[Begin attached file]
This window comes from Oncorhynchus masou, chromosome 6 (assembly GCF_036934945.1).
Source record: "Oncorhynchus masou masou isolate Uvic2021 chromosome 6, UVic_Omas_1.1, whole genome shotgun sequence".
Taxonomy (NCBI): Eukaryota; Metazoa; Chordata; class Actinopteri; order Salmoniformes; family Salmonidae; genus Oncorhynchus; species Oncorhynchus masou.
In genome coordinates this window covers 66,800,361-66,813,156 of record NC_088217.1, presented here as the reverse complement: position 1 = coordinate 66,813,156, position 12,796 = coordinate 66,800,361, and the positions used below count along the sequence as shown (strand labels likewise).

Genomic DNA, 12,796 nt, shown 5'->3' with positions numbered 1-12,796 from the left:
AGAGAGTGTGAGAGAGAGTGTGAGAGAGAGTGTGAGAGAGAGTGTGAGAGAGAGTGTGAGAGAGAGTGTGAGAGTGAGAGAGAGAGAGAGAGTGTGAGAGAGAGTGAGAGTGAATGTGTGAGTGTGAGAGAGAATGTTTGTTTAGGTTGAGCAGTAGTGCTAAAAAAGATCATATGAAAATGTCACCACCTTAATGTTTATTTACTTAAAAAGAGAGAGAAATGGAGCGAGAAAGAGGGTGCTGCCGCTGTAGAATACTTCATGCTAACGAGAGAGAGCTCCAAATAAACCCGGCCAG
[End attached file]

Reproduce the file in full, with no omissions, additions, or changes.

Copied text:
This window comes from Oncorhynchus masou, chromosome 6 (assembly GCF_036934945.1).
Source record: "Oncorhynchus masou masou isolate Uvic2021 chromosome 6, UVic_Omas_1.1, whole genome shotgun sequence".
Taxonomy (NCBI): Eukaryota; Metazoa; Chordata; class Actinopteri; order Salmoniformes; family Salmonidae; genus Oncorhynchus; species Oncorhynchus masou.
In genome coordinates this window covers 66,800,361-66,813,156 of record NC_088217.1, presented here as the reverse complement: position 1 = coordinate 66,813,156, position 12,796 = coordinate 66,800,361, and the positions used below count along the sequence as shown (strand labels likewise).

Genomic DNA, 12,796 nt, shown 5'->3' with positions numbered 1-12,796 from the left:
AGAGAGTGTGAGAGAGAGTGTGAGAGAGAGTGTGAGAGAGAGTGTGAGAGAGAGTGTGAGAGAGAGTGTGAGAGTGAGAGAGAGAGAGAGAGTGTGAGAGAGAGTGAGAGTGAATGTGTGAGTGTGAGAGAGAATGTTTGTTTAGGTTGAGCAGTAGTGCTAAAAAAGATCATATGAAAATGTCACCACCTTAATGTTTATTTACTTAAAAAGAGAGAGAAATGGAGCGAGAAAGAGGGTGCTGCCGCTGTAGAATACTTCATGCTAACGAGAGAGAGCTCCAAATAAACCCGGCCAG